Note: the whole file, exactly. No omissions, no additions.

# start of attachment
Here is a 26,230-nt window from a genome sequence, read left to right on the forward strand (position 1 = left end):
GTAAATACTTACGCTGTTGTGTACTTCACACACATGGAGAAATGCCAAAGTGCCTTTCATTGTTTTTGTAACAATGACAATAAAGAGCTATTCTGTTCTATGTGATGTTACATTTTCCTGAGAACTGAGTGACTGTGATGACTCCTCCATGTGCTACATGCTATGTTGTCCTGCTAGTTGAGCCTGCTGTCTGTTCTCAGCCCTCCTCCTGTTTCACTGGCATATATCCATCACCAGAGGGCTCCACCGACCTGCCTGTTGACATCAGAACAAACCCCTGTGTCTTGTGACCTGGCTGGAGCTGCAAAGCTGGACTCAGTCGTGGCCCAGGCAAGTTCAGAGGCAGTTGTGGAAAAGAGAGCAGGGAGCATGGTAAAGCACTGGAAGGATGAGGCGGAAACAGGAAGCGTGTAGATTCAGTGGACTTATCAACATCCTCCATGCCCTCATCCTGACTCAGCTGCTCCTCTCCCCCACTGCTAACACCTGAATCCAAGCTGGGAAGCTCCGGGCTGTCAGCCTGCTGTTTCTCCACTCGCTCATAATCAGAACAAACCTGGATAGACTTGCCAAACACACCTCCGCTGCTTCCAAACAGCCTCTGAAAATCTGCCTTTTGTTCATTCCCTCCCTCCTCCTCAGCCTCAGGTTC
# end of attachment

Here is a 26,230-nt window from a genome sequence, read left to right on the forward strand (position 1 = left end):
GTAAATACTTACGCTGTTGTGTACTTCACACACATGGAGAAATGCCAAAGTGCCTTTCATTGTTTTTGTAACAATGACAATAAAGAGCTATTCTGTTCTATGTGATGTTACATTTTCCTGAGAACTGAGTGACTGTGATGACTCCTCCATGTGCTACATGCTATGTTGTCCTGCTAGTTGAGCCTGCTGTCTGTTCTCAGCCCTCCTCCTGTTTCACTGGCATATATCCATCACCAGAGGGCTCCACCGACCTGCCTGTTGACATCAGAACAAACCCCTGTGTCTTGTGACCTGGCTGGAGCTGCAAAGCTGGACTCAGTCGTGGCCCAGGCAAGTTCAGAGGCAGTTGTGGAAAAGAGAGCAGGGAGCATGGTAAAGCACTGGAAGGATGAGGCGGAAACAGGAAGCGTGTAGATTCAGTGGACTTATCAACATCCTCCATGCCCTCATCCTGACTCAGCTGCTCCTCTCCCCCACTGCTAACACCTGAATCCAAGCTGGGAAGCTCCGGGCTGTCAGCCTGCTGTTTCTCCACTCGCTCATAATCAGAACAAACCTGGATAGACTTGCCAAACACACCTCCGCTGCTTCCAAACAGCCTCTGAAAATCTGCCTTTTGTTCATTCCCTCCCTCCTCCTCAGCCTCAGGTTC